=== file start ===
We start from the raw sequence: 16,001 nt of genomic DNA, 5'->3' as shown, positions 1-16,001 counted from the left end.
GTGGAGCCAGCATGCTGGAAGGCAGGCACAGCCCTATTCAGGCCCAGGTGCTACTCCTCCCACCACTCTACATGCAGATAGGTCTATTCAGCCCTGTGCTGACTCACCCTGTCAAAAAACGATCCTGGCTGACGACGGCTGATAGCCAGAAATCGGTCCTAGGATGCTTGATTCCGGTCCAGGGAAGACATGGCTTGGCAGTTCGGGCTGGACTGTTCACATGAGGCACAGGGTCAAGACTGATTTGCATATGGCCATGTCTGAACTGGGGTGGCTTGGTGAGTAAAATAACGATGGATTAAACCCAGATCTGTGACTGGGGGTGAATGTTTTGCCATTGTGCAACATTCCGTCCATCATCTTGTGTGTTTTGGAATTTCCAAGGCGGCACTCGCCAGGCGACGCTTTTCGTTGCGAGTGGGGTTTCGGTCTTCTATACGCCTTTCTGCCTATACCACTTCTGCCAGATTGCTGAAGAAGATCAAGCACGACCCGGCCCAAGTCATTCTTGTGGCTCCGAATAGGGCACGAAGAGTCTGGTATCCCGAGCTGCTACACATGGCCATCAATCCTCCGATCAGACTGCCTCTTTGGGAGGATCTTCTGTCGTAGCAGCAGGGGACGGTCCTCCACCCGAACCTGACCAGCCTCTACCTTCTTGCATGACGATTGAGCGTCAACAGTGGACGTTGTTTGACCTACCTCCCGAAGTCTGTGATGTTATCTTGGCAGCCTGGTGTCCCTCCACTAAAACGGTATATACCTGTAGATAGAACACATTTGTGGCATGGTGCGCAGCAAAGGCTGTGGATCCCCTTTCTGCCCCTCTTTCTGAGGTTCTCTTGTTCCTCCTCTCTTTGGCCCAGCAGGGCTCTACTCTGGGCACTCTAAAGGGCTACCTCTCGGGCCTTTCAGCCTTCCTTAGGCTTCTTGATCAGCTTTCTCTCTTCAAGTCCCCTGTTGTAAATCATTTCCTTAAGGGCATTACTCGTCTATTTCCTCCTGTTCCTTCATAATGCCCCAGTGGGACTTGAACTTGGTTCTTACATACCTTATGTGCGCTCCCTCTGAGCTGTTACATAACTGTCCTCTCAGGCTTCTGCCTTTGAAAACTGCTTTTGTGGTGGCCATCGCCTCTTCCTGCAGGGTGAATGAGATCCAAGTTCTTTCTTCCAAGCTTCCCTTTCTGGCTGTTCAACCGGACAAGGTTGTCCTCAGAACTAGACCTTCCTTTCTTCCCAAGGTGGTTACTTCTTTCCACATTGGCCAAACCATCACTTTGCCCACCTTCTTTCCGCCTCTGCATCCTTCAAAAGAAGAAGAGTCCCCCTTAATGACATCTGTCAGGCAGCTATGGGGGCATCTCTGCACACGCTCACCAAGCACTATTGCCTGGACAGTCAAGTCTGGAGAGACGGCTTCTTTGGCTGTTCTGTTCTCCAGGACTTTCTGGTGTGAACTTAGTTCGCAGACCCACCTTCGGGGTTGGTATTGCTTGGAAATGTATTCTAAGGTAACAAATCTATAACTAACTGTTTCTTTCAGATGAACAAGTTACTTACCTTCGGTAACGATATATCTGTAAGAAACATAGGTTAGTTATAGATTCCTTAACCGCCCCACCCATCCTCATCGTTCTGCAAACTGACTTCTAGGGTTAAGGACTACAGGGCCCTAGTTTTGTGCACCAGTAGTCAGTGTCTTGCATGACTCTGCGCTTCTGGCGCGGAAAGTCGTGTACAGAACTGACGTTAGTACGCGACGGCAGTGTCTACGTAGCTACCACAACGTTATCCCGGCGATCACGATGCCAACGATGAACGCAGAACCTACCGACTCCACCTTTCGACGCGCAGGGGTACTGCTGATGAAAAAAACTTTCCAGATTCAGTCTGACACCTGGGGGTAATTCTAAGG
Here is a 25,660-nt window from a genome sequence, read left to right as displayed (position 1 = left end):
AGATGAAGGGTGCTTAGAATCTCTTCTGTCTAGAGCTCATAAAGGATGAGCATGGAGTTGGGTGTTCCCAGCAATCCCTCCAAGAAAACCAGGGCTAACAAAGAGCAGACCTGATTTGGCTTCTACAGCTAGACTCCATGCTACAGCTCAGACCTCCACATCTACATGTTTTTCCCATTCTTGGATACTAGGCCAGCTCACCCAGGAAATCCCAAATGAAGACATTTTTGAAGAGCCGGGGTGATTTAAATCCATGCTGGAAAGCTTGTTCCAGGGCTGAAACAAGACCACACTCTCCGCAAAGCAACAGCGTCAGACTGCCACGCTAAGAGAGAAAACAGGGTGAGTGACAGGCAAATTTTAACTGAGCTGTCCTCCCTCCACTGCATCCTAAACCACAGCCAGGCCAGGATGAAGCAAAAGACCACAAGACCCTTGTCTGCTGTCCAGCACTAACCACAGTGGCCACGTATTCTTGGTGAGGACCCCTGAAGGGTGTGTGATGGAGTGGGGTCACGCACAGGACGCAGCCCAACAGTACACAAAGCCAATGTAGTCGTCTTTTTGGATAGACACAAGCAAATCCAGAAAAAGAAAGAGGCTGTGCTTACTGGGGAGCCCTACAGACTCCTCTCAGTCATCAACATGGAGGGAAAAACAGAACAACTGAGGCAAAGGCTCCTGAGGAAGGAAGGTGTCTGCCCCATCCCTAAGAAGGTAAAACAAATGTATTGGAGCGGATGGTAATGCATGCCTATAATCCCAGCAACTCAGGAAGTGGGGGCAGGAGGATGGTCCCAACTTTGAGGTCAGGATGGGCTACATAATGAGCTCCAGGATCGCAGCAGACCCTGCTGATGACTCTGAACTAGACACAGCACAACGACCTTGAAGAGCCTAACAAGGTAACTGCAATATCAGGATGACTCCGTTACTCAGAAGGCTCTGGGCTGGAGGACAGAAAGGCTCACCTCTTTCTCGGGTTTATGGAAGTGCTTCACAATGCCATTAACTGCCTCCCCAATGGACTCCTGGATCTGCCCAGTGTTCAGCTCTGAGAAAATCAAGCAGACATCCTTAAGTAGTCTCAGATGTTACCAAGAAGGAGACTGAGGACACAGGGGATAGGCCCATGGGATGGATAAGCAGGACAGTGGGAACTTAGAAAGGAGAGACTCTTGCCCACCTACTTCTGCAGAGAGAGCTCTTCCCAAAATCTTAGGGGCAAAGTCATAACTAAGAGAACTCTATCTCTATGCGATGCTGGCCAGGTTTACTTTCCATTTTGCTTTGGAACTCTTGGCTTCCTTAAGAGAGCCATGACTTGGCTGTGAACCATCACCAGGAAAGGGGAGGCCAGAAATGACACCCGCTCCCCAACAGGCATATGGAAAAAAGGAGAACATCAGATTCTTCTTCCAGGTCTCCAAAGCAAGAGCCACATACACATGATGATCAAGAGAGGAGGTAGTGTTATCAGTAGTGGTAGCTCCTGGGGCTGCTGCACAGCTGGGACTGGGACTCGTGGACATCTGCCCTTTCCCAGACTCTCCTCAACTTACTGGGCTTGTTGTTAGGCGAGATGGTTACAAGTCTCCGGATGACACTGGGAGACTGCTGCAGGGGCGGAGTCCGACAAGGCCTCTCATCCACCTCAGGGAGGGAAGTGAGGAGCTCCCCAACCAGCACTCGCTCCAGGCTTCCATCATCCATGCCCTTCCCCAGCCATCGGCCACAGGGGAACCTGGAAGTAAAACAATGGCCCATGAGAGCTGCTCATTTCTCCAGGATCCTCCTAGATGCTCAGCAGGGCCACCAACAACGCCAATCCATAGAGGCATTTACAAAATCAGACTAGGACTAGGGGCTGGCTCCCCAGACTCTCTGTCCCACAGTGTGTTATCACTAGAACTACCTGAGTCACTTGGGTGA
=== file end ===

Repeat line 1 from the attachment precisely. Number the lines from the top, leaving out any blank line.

We start from the raw sequence: 16,001 nt of genomic DNA, 5'->3' as shown, positions 1-16,001 counted from the left end.